From jan '42 and on, the axis would have lost eventually, with the US involved and the Soviets able to hold back the german army. So all this people saying Stalingrad or D-day were decisive in WWII, I disagree.
« Last Edit: February 10, 2006, 01:04:50 PM by Defiance »

Mark

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Re: Greatest Axis Blunder
« Reply #8 on: April 11, 2006, 08:25:30 AM »
I agree with most of what you are saying Defiance.

I don't think the Japanese had a choice about not going to war, though.  Their alternatives were not acceptable.  The economic embargo we had them under was going to grind their Imperial war economy to a halt by late 1942.  The only alternative to war they had was to pull completely out of China - which I think was pretty unacceptable to the generals/politicians in charge.  So I think that was a done deal.

With respect to the Soviet Union and Germany - I think the war in Europe was all about who was going to master central Europe between communism and fascism and war between Germany and Russia was inevitable too.  The big question is, if Germany did not attack Russia, when would have Russia attacked Germany?  Would Russia have let Germany occupy the Middle East and influence Turkey into joining the Axis?  Maybe.  I have to think that Russia was building up for the inevitable.  France falling in 6 weeks had to scare the hell out of them.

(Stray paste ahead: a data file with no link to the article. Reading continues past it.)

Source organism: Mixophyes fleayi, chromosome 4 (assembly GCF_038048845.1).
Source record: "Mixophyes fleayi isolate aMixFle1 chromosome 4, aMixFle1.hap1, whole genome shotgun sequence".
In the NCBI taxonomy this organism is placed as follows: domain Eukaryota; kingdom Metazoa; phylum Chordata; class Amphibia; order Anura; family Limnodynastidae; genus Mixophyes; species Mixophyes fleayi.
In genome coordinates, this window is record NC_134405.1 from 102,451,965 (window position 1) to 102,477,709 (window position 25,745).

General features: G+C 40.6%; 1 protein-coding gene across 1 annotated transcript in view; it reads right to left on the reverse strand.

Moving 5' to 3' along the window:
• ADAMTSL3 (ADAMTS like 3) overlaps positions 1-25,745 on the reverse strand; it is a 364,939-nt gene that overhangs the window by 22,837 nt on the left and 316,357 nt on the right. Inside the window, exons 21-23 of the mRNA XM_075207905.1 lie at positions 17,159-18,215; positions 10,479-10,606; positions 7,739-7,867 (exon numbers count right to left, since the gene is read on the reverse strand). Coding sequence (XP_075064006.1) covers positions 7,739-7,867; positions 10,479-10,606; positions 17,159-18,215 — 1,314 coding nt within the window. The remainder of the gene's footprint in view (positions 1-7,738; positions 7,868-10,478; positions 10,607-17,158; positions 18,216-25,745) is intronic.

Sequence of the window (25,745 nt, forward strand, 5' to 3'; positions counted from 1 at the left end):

but hindsight is 20/20 I guess.  Stalin could not have guessed that most of his army was going to fold within weeks of the start of the campaign.  And the Germans believed the war was only going to last weeks, not years - so both sides over-estimated themselves and underestimated their enemy.